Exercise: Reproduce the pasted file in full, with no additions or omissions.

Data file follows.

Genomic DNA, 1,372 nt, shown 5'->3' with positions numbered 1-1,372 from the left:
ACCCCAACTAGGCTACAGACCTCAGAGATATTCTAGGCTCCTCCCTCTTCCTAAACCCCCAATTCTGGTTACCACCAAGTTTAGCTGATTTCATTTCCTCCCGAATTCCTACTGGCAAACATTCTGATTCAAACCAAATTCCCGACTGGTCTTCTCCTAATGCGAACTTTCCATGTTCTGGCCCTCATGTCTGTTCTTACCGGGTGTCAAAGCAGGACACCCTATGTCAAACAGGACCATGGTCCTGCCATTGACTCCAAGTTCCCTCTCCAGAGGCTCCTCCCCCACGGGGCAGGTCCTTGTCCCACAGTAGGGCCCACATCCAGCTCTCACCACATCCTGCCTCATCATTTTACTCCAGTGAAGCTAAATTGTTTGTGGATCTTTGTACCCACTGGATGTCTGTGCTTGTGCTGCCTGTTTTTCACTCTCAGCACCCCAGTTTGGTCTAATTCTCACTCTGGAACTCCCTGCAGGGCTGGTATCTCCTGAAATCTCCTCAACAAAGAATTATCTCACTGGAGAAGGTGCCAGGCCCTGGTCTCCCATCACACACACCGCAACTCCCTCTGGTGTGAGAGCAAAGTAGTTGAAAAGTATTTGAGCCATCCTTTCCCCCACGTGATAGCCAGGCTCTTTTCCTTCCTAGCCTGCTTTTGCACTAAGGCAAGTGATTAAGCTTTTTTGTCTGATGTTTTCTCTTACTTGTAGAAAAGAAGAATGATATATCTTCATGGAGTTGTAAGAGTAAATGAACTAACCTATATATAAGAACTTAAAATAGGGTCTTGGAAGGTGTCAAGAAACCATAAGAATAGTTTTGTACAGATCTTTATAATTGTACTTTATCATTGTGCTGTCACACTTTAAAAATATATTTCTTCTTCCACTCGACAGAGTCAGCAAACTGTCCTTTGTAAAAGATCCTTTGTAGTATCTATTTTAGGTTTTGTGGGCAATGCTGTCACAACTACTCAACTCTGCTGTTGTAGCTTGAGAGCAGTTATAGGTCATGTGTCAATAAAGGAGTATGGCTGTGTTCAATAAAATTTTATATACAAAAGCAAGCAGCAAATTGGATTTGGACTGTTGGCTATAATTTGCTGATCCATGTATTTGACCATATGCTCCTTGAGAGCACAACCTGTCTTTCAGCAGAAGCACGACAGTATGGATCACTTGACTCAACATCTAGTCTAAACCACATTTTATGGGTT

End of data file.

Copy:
Genomic DNA, 1,372 nt, shown 5'->3' with positions numbered 1-1,372 from the left:
ACCCCAACTAGGCTACAGACCTCAGAGATATTCTAGGCTCCTCCCTCTTCCTAAACCCCCAATTCTGGTTACCACCAAGTTTAGCTGATTTCATTTCCTCCCGAATTCCTACTGGCAAACATTCTGATTCAAACCAAATTCCCGACTGGTCTTCTCCTAATGCGAACTTTCCATGTTCTGGCCCTCATGTCTGTTCTTACCGGGTGTCAAAGCAGGACACCCTATGTCAAACAGGACCATGGTCCTGCCATTGACTCCAAGTTCCCTCTCCAGAGGCTCCTCCCCCACGGGGCAGGTCCTTGTCCCACAGTAGGGCCCACATCCAGCTCTCACCACATCCTGCCTCATCATTTTACTCCAGTGAAGCTAAATTGTTTGTGGATCTTTGTACCCACTGGATGTCTGTGCTTGTGCTGCCTGTTTTTCACTCTCAGCACCCCAGTTTGGTCTAATTCTCACTCTGGAACTCCCTGCAGGGCTGGTATCTCCTGAAATCTCCTCAACAAAGAATTATCTCACTGGAGAAGGTGCCAGGCCCTGGTCTCCCATCACACACACCGCAACTCCCTCTGGTGTGAGAGCAAAGTAGTTGAAAAGTATTTGAGCCATCCTTTCCCCCACGTGATAGCCAGGCTCTTTTCCTTCCTAGCCTGCTTTTGCACTAAGGCAAGTGATTAAGCTTTTTTGTCTGATGTTTTCTCTTACTTGTAGAAAAGAAGAATGATATATCTTCATGGAGTTGTAAGAGTAAATGAACTAACCTATATATAAGAACTTAAAATAGGGTCTTGGAAGGTGTCAAGAAACCATAAGAATAGTTTTGTACAGATCTTTATAATTGTACTTTATCATTGTGCTGTCACACTTTAAAAATATATTTCTTCTTCCACTCGACAGAGTCAGCAAACTGTCCTTTGTAAAAGATCCTTTGTAGTATCTATTTTAGGTTTTGTGGGCAATGCTGTCACAACTACTCAACTCTGCTGTTGTAGCTTGAGAGCAGTTATAGGTCATGTGTCAATAAAGGAGTATGGCTGTGTTCAATAAAATTTTATATACAAAAGCAAGCAGCAAATTGGATTTGGACTGTTGGCTATAATTTGCTGATCCATGTATTTGACCATATGCTCCTTGAGAGCACAACCTGTCTTTCAGCAGAAGCACGACAGTATGGATCACTTGACTCAACATCTAGTCTAAACCACATTTTATGGGTT